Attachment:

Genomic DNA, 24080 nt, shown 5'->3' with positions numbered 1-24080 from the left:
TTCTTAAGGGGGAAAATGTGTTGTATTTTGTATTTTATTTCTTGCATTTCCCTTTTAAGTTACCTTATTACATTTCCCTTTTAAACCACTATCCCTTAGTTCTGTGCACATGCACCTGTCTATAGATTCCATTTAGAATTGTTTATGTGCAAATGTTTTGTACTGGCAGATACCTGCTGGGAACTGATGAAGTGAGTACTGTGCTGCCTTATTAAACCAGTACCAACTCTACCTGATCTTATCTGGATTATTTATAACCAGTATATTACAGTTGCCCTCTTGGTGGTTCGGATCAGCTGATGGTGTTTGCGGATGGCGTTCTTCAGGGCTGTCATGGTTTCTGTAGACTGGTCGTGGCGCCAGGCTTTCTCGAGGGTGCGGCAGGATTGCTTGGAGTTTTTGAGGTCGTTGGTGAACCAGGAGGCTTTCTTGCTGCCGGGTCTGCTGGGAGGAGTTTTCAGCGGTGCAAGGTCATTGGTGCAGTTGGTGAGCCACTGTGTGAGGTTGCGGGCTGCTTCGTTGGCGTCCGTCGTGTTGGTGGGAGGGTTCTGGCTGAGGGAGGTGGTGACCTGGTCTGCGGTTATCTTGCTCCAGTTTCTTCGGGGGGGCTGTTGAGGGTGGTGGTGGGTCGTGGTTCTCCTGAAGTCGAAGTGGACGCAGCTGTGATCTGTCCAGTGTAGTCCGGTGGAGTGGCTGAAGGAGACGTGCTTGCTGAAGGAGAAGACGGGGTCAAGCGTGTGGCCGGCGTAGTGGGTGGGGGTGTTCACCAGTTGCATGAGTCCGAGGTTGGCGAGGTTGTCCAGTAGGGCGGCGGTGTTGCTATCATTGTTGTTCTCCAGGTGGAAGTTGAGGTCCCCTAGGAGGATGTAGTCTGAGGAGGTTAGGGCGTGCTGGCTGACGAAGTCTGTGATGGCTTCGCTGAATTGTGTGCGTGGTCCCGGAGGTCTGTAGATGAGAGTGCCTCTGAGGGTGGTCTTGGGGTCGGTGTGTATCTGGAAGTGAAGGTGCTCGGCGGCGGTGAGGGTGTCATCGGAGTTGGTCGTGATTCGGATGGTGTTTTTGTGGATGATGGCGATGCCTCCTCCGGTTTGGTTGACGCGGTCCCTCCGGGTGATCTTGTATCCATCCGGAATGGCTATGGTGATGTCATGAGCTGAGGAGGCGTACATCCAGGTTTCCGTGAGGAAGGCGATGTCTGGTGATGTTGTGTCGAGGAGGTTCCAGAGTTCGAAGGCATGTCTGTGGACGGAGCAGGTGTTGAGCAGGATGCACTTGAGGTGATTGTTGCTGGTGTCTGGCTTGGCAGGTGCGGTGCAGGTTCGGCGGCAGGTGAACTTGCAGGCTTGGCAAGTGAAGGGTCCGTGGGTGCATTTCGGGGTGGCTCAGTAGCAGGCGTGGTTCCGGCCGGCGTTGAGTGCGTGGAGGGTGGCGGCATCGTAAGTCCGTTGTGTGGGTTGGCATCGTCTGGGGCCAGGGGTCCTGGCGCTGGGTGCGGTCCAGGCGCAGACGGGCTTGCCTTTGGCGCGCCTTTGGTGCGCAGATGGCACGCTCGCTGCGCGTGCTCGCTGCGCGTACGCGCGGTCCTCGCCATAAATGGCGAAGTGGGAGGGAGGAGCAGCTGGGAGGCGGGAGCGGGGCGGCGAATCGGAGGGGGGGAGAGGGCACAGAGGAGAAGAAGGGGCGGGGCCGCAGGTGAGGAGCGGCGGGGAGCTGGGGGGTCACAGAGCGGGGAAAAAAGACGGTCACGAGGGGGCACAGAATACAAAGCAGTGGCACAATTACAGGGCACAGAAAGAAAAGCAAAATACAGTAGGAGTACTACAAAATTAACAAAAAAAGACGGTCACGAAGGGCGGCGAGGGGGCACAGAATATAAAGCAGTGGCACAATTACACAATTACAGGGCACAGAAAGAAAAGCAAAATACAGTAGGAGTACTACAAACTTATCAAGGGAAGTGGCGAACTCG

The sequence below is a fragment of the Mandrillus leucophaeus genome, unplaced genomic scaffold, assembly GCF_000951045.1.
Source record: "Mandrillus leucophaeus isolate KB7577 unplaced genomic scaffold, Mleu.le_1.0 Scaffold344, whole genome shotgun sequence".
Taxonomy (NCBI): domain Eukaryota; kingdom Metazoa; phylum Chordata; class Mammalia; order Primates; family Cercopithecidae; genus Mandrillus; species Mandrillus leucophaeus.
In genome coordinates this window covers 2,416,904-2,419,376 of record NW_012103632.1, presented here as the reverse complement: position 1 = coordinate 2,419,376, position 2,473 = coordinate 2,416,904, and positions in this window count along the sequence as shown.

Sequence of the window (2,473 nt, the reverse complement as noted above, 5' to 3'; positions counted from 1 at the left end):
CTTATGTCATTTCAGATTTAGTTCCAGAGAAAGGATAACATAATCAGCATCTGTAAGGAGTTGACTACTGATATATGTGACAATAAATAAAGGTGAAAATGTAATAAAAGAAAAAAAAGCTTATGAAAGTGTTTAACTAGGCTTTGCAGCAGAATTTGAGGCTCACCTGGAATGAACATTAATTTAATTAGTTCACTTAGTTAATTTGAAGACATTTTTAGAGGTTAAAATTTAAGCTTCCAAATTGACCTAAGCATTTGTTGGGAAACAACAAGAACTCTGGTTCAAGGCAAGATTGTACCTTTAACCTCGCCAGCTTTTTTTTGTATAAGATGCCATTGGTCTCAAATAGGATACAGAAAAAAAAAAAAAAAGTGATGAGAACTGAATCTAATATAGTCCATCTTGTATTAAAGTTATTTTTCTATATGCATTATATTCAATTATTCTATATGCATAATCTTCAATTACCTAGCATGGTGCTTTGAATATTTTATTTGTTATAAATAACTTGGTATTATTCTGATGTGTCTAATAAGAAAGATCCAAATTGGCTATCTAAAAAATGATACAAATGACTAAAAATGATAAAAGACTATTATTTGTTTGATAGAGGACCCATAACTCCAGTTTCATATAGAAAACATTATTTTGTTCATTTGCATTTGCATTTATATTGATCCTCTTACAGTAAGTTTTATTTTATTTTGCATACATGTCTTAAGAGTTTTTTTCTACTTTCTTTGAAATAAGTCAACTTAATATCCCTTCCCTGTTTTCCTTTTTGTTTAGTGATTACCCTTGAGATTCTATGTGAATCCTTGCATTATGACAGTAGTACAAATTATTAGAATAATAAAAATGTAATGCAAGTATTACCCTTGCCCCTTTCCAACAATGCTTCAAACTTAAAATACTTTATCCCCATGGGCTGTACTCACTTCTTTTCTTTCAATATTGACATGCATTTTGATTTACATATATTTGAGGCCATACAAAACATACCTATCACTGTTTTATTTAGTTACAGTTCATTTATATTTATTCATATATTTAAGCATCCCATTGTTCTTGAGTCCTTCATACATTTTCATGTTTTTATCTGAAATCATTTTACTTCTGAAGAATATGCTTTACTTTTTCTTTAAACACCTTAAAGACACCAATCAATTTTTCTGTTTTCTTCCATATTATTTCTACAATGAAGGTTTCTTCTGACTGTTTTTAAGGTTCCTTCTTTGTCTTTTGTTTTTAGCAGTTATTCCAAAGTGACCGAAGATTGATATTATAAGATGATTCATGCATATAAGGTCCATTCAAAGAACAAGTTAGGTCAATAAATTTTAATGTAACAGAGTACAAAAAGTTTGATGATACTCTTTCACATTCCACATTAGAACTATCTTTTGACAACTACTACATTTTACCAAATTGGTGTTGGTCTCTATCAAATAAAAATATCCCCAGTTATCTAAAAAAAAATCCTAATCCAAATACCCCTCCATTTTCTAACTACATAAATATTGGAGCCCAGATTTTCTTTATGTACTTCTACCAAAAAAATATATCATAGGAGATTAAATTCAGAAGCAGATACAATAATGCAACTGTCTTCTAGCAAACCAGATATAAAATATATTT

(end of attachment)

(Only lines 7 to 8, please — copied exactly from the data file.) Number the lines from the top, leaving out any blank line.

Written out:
Sequence of the window (2,473 nt, the reverse complement as noted above, 5' to 3'; positions counted from 1 at the left end):
CTTATGTCATTTCAGATTTAGTTCCAGAGAAAGGATAACATAATCAGCATCTGTAAGGAGTTGACTACTGATATATGTGACAATAAATAAAGGTGAAAATGTAATAAAAGAAAAAAAAGCTTATGAAAGTGTTTAACTAGGCTTTGCAGCAGAATTTGAGGCTCACCTGGAATGAACATTAATTTAATTAGTTCACTTAGTTAATTTGAAGACATTTTTAGAGGTTAAAATTTAAGCTTCCAAATTGACCTAAGCATTTGTTGGGAAACAACAAGAACTCTGGTTCAAGGCAAGATTGTACCTTTAACCTCGCCAGCTTTTTTTTGTATAAGATGCCATTGGTCTCAAATAGGATACAGAAAAAAAAAAAAAAAGTGATGAGAACTGAATCTAATATAGTCCATCTTGTATTAAAGTTATTTTTCTATATGCATTATATTCAATTATTCTATATGCATAATCTTCAATTACCTAGCATGGTGCTTTGAATATTTTATTTGTTATAAATAACTTGGTATTATTCTGATGTGTCTAATAAGAAAGATCCAAATTGGCTATCTAAAAAATGATACAAATGACTAAAAATGATAAAAGACTATTATTTGTTTGATAGAGGACCCATAACTCCAGTTTCATATAGAAAACATTATTTTGTTCATTTGCATTTGCATTTATATTGATCCTCTTACAGTAAGTTTTATTTTATTTTGCATACATGTCTTAAGAGTTTTTTTCTACTTTCTTTGAAATAAGTCAACTTAATATCCCTTCCCTGTTTTCCTTTTTGTTTAGTGATTACCCTTGAGATTCTATGTGAATCCTTGCATTATGACAGTAGTACAAATTATTAGAATAATAAAAATGTAATGCAAGTATTACCCTTGCCCCTTTCCAACAATGCTTCAAACTTAAAATACTTTATCCCCATGGGCTGTACTCACTTCTTTTCTTTCAATATTGACATGCATTTTGATTTACATATATTTGAGGCCATACAAAACATACCTATCACTGTTTTATTTAGTTACAGTTCATTTATATTTATTCATATATTTAAGCATCCCATTGTTCTTGAGTCCTTCATACATTTTCATGTTTTTATCTGAAATCATTTTACTTCTGAAGAATATGCTTTACTTTTTCTTTAAACACCTTAAAGACACCAATCAATTTTTCTGTTTTCTTCCATATTATTTCTACAATGAAGGTTTCTTCTGACTGTTTTTAAGGTTCCTTCTTTGTCTTTTGTTTTTAGCAGTTATTCCAAAGTGACCGAAGATTGATATTATAAGATGATTCATGCATATAAGGTCCATTCAAAGAACAAGTTAGGTCAATAAATTTTAATGTAACAGAGTACAAAAAGTTTGATGATACTCTTTCACATTCCACATTAGAACTATCTTTTGACAACTACTACATTTTACCAAATTGGTGTTGGTCTCTATCAAATAAAAATATCCCCAGTTATCTAAAAAAAAATCCTAATCCAAATACCCCTCCATTTTCTAACTACATAAATATTGGAGCCCAGATTTTCTTTATGTACTTCTACCAAAAAAATATATCATAGGAGATTAAATTCAGAAGCAGATACAATAATGCAACTGTCTTCTAGCAAACCAGATATAAAATATATTT